Mannesmann bonuses case reopened by court
21 December 2005, KARLSRUHE - Deutsche Bank AG chief Josef Ackermann is facing pressure to step aside as head of Germany's biggest bank after the nation's top court reopened Wednesday a controversial company bonus payout case.
21 December 2005
KARLSRUHE - Deutsche Bank AG chief Josef Ackermann is facing pressure to step aside as head of Germany's biggest bank after the nation's top court reopened Wednesday a controversial company bonus payout case.
But while shareholder groups called on Ackermann to stand down, Deutsche Bank's board sprang to his defence expressing their "full confidence" in him, saying they "had no doubt that Dr Ackermann will continue his work successfully'".
This followed the ruling by the country's Federal Court of Justice that Germany's most powerful banker along with five others should face a retrial of charges involving bonus and retirement packages totalling about 57 million euros (68 million dollars) paid to departing executives of the German telecoms group Mannesmann AG.
The payments, which included 15 million euros for Mannesmann former chief Klaus Esser, followed Mannesmann's hostile 180 billion euros takeover by British mobile phones giant Vodafone almost six years ago.
In July 2004, a Dusseldorf court found Ackermann and his codefendants, including Esser and retired trade union leader Klaus Zwickel, not guilty of charges that bonuses were overpaid to former Mannesmann executives.
But in its ruling Wednesday, the Karlsruhe-based Federal Court of Justice said it was completely revoking the Dusseldorf court acquittal and saying that Ackermann had failed to protect Mannesmann shareholders. Dusseldorf state prosecutors appealed the Dusseldorf case ruling.
Wednesday's ruling and the prospect of a new lengthy court case has raised questions whether Ackermann will be forced to decide to stand down from his post with speculation already underway of a possible successor for the Deutsche Bank chief.
In the wake of the Karlsruhe court decision, two of Germany leading investor groups called on Ackermann to stand aside, underscoring analysts' concerns that the retrial could be deeply embarrassing for the bank.
"So long the chief executive stays, the Mannesmann case will be a Deutsche Bank case," said Reinhild Keitel a spokesman for Schutzgemeinschaft der Kapitalanleger (SdK).
Echoing his comments, Juergen Kurz, a spokesman for the Deutsche Schutzvereinigung fuer Wertpapierbesitz said: "The damage for the bank continues to grow."
However, any announcement by Ackermann about his future is also not expected until early in the new year.
But analysts said that the risk for Deutsche is that should its chief executive decide to stay on in his post while the trial was underway it could open up a power vacuum at the Frankfurt-based bank.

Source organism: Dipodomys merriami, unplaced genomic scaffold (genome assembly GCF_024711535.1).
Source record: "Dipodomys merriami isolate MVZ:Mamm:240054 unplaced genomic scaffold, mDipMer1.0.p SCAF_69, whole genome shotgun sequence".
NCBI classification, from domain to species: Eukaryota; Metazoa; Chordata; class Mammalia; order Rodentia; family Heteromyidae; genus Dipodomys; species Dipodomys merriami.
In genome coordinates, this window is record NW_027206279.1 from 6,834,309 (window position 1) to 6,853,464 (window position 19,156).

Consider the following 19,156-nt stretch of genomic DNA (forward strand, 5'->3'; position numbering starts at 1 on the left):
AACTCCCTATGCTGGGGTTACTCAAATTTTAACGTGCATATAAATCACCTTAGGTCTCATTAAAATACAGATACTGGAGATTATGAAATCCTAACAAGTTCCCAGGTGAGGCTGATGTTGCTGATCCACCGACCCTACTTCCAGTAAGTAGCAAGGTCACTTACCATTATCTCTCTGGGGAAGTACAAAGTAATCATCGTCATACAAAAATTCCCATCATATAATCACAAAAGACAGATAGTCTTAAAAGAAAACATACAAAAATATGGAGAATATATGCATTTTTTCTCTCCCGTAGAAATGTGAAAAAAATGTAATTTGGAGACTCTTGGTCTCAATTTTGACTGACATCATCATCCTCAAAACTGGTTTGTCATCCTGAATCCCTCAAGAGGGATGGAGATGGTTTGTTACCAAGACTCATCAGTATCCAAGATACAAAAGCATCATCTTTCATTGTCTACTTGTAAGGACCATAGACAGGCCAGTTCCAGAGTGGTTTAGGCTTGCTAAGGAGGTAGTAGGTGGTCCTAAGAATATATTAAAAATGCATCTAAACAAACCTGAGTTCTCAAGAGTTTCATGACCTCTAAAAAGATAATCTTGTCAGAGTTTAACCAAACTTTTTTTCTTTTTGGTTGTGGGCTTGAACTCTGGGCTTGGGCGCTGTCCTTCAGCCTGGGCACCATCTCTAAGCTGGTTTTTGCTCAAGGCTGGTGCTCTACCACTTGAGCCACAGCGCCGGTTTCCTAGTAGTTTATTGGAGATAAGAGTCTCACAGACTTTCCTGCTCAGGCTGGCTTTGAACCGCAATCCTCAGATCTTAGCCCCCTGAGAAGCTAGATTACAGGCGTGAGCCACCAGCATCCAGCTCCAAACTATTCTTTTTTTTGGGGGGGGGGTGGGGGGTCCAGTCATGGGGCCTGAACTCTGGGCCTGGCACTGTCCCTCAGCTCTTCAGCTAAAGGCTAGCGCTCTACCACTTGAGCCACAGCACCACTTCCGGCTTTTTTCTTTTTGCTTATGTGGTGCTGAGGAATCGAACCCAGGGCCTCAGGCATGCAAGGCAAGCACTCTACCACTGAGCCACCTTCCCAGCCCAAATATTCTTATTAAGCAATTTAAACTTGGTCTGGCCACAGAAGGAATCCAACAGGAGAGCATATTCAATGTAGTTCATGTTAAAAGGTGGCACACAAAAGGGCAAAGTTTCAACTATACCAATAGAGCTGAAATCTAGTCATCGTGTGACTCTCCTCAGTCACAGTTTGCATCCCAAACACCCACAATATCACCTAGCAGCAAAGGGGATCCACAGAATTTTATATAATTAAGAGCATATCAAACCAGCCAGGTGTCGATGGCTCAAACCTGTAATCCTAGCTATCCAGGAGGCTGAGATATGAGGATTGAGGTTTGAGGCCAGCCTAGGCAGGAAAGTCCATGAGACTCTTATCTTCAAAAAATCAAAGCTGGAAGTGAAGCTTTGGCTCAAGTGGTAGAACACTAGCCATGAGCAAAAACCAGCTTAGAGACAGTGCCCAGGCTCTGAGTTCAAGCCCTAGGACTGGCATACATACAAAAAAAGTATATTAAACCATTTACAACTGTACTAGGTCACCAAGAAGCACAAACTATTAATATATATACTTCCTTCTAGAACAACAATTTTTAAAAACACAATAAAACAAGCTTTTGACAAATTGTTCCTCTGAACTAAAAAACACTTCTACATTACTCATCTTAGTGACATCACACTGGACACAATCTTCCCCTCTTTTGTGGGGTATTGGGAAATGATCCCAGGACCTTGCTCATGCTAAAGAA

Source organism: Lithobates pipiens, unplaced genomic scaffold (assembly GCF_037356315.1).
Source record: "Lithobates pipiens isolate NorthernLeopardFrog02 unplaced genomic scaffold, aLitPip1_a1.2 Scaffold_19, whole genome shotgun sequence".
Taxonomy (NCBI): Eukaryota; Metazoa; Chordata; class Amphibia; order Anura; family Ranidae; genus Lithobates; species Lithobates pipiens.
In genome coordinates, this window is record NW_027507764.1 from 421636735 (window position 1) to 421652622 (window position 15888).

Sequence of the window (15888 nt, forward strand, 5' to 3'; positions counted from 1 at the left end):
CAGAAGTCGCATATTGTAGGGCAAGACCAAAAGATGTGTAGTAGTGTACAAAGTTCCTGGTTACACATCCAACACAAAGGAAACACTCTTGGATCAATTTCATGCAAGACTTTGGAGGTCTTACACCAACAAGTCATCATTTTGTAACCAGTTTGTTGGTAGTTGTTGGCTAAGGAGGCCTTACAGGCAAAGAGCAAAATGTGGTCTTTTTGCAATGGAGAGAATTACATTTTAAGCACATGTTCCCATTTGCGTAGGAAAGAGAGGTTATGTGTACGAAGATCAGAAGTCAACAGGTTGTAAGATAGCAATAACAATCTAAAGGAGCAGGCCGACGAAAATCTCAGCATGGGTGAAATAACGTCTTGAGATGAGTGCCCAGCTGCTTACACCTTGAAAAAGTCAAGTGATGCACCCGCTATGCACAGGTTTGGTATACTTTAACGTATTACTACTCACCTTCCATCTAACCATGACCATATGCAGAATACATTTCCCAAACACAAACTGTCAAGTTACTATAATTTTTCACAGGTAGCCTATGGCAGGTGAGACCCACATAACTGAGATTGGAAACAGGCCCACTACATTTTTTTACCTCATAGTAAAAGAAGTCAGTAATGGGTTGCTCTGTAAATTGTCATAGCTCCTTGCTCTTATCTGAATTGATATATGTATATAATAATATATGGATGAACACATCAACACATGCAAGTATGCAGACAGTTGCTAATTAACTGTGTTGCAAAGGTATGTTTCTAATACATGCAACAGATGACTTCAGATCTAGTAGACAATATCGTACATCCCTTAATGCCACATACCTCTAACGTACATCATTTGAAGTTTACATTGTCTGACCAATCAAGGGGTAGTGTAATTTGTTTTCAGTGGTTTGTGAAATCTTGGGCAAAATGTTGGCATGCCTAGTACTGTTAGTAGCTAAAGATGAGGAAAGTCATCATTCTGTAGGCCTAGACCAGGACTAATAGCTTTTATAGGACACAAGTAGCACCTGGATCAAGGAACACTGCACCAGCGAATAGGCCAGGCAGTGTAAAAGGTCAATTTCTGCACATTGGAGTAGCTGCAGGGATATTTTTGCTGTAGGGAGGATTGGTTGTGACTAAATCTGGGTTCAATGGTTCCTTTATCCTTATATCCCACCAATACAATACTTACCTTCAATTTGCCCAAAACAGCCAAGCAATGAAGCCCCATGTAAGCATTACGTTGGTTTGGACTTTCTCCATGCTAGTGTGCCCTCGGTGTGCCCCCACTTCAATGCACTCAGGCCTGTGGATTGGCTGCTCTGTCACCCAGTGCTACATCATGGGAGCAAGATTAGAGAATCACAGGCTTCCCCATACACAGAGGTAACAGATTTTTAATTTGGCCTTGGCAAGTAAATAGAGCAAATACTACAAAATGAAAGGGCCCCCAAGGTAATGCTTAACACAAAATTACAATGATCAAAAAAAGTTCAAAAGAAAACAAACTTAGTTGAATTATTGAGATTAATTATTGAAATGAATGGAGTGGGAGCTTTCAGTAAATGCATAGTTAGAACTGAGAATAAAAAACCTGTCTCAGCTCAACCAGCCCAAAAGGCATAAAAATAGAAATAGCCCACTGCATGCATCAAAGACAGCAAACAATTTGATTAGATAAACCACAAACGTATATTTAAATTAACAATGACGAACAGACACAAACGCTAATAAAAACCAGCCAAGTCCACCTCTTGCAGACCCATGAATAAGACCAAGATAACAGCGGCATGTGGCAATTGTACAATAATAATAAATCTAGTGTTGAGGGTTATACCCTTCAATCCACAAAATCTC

Ackermann was forced to spend long hours in court during the sixth-month long trial in Dusseldorf.
Lawyers for the 57-year-old bank chief said they expected the retrial to last about half the length of the Dusseldorf case, but conceded that the reopening of the trial took the case back to square one.
The Mannesmann bonus case triggered a major debate in Germany about executive compensation and corporate greed with big payouts and salaries for top executives having been relatively unknown in the nation, unlike many Anglo-Saxon countries.
Ackermann, who was a non-executive Mannesmann board member when the bonuses were agreed to, did not receive any payout and denies any wrongdoing. The case also involves Mannesmann's former supervisory chairman Joachim Funk.
The reopening of the high-profile Mannesmann case brings to an end a rocky year for Deutsche Bank.
While Ackermann is credited with boosting the bank's earnings and stepping up the disposal of Deutsche's long-held stakes in other companies, the bank has also been hit by controversy over the last 12 months.
This included the bank's announcement at the start of the year of job cuts totalling 5,200 while at the same time revealing a steep rise in earnings. Last week it came under fire for its move to temporarily freeze trading in a troubled six billion euros property fund.
In an interview with Wednesday's Financial Times, Deutsche Bank supervisory board chief Rolf Breuer said he had put on his "thinking cap" and would tend towards an internal candidate to replace Ackermann, if he decided to step down.
The Financial Times reported that Deutsche Bank's head of retail banking, 41-year-old Rainer Neske, had emerged as the frontrunner to takeover from Ackermann.
Analysts say other possible candidates include Deutsche's joint investment head, Michael Cohrs and finance director Clemens Boersig.
The Deutsche Bank spokesman insisted that any talk of an Ackermann successor was speculation.
Subject: German news